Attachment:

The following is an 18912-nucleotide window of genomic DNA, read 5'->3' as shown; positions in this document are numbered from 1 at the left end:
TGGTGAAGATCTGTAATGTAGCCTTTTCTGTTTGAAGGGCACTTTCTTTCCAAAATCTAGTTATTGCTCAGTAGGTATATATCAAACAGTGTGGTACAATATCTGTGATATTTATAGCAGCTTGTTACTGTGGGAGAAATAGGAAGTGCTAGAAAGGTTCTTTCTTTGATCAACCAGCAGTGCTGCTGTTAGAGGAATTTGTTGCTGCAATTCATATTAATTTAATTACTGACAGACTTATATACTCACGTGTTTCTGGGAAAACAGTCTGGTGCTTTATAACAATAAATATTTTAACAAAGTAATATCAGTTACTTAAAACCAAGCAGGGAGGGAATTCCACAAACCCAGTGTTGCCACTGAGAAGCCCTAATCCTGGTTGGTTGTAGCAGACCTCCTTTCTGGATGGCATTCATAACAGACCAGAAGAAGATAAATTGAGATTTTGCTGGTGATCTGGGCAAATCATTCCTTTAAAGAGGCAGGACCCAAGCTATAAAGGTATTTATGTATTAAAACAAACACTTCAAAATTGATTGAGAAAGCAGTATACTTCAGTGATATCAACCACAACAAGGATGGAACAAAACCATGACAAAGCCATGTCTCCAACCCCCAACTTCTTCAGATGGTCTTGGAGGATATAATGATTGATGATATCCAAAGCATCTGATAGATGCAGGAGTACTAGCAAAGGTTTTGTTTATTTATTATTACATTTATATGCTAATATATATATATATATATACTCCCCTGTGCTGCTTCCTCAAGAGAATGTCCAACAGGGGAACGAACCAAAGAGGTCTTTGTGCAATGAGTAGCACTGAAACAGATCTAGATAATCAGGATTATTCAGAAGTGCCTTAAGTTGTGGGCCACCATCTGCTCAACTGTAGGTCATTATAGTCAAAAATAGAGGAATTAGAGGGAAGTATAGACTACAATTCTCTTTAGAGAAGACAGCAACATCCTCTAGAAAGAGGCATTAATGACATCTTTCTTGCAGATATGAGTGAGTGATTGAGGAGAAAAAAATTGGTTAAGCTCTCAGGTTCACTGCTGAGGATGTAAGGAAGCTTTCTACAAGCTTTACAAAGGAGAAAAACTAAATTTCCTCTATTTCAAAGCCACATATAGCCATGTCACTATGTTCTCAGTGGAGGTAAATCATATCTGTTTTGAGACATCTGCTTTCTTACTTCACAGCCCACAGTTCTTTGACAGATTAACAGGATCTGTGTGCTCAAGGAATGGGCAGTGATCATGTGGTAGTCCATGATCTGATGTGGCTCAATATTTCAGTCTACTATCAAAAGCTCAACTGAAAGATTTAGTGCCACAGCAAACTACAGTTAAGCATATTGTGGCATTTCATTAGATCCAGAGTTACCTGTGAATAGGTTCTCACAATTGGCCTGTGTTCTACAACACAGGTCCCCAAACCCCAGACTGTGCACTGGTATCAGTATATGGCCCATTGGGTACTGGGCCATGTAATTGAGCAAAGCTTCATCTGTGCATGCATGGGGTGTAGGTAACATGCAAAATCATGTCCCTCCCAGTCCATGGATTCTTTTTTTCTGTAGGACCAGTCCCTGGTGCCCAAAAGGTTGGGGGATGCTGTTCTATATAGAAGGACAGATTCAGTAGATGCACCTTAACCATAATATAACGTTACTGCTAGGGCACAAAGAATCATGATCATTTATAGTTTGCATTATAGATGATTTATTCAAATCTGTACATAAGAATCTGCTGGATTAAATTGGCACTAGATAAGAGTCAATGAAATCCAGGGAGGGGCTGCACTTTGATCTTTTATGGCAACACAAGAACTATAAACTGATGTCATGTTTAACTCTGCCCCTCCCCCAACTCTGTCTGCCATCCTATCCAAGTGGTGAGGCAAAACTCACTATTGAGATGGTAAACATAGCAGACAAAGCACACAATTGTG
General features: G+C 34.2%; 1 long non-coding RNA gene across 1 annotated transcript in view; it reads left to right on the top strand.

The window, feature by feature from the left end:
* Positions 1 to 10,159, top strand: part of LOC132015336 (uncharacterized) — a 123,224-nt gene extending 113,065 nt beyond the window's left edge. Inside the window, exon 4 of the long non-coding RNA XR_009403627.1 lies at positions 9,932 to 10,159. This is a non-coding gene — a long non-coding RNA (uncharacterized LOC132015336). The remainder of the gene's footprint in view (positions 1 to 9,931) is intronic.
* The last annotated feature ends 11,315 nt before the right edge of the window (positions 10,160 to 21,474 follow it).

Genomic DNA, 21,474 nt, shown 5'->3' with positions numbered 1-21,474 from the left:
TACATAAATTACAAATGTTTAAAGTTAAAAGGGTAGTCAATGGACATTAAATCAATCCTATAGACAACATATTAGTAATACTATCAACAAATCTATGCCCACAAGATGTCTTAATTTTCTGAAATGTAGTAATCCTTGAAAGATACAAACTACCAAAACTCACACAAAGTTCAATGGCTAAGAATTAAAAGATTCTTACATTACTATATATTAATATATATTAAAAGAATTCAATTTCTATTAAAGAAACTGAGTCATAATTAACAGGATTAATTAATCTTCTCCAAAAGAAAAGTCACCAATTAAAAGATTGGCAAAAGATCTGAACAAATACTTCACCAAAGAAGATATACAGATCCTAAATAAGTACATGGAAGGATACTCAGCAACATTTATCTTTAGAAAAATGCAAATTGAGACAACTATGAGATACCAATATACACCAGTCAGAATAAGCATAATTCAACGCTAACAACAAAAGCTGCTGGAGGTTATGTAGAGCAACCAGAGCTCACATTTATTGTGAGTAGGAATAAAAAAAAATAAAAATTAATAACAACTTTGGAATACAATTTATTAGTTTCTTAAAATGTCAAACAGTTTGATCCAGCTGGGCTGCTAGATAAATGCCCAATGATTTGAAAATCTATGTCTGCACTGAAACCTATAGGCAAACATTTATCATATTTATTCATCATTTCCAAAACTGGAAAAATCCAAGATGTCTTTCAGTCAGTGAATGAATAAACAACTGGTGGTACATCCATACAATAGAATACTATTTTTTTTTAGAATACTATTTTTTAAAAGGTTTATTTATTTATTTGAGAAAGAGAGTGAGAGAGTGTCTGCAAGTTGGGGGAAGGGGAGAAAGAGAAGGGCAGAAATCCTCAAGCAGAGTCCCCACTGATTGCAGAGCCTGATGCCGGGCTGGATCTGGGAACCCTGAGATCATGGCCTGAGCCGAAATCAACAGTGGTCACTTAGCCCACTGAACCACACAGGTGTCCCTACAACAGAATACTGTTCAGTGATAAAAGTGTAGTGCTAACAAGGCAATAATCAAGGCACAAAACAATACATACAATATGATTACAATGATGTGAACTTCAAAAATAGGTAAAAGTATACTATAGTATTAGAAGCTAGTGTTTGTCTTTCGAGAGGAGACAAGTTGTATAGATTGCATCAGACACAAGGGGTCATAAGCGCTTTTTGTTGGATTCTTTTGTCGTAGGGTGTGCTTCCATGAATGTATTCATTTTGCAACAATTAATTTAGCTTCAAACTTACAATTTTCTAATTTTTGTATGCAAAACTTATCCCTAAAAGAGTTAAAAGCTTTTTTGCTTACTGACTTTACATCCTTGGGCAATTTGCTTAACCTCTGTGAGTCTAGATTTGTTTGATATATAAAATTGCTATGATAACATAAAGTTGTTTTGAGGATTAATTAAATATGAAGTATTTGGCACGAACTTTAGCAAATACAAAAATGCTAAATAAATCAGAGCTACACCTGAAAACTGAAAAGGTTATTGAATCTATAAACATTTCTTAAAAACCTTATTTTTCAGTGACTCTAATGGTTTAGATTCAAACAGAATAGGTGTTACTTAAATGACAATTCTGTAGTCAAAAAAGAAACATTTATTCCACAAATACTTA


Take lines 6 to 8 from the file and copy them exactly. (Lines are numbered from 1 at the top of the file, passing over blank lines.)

* The last annotated feature ends 11,315 nt before the right edge of the window (positions 10,160 to 21,474 follow it).

Genomic DNA, 21,474 nt, shown 5'->3' with positions numbered 1-21,474 from the left:
TACATAAATTACAAATGTTTAAAGTTAAAAGGGTAGTCAATGGACATTAAATCAATCCTATAGACAACATATTAGTAATACTATCAACAAATCTATGCCCACAAGATGTCTTAATTTTCTGAAATGTAGTAATCCTTGAAAGATACAAACTACCAAAACTCACACAAAGTTCAATGGCTAAGAATTAAAAGATTCTTACATTACTATATATTAATATATATTAAAAGAATTCAATTTCTATTAAAGAAACTGAGTCATAATTAACAGGATTAATTAATCTTCTCCAAAAGAAAAGTCACCAATTAAAAGATTGGCAAAAGATCTGAACAAATACTTCACCAAAGAAGATATACAGATCCTAAATAAGTACATGGAAGGATACTCAGCAACATTTATCTTTAGAAAAATGCAAATTGAGACAACTATGAGATACCAATATACACCAGTCAGAATAAGCATAATTCAACGCTAACAACAAAAGCTGCTGGAGGTTATGTAGAGCAACCAGAGCTCACATTTATTGTGAGTAGGAATAAAAAAAAATAAAAATTAATAACAACTTTGGAATACAATTTATTAGTTTCTTAAAATGTCAAACAGTTTGATCCAGCTGGGCTGCTAGATAAATGCCCAATGATTTGAAAATCTATGTCTGCACTGAAACCTATAGGCAAACATTTATCATATTTATTCATCATTTCCAAAACTGGAAAAATCCAAGATGTCTTTCAGTCAGTGAATGAATAAACAACTGGTGGTACATCCATACAATAGAATACTATTTTTTTTTAGAATACTATTTTTTAAAAGGTTTATTTATTTATTTGAGAAAGAGAGTGAGAGAGTGTCTGCAAGTTGGGGGAAGGGGAGAAAGAGAAGGGCAGAAATCCTCAAGCAGAGTCCCCACTGATTGCAGAGCCTGATGCCGGGCTGGATCTGGGAACCCTGAGATCATGGCCTGAGCCGAAATCAACAGTGGTCACTTAGCCCACTGAACCACACAGGTGTCCCTACAACAGAATACTGTTCAGTGATAAAAGTGTAGTGCTAACAAGGCAATAATCAAGGCACAAAACAATACATACAATATGATTACAATGATGTGAACTTCAAAAATAGGTAAAAGTATACTATAGTATTAGAAGCTAGTGTTTGTCTTTCGAGAGGAGACAAGTTGTATAGATTGCATCAGACACAAGGGGTCATAAGCGCTTTTTGTTGGATTCTTTTGTCGTAGGGTGTGCTTCCATGAATGTATTCATTTTGCAACAATTAATTTAGCTTCAAACTTACAATTTTCTAATTTTTGTATGCAAAACTTATCCCTAAAAGAGTTAAAAGCTTTTTTGCTTACTGACTTTACATCCTTGGGCAATTTGCTTAACCTCTGTGAGTCTAGATTTGTTTGATATATAAAATTGCTATGATAACATAAAGTTGTTTTGAGGATTAATTAAATATGAAGTATTTGGCACGAACTTTAGCAAATACAAAAATGCTAAATAAATCAGAGCTACACCTGAAAACTGAAAAGGTTATTGAATCTATAAACATTTCTTAAAAACCTTATTTTTCAGTGACTCTAATGGTTTAGATTCAAACAGAATAGGTGTTACTTAAATGACAATTCTGTAGTCAAAAAAGAAACATTTATTCCACAAATACTTA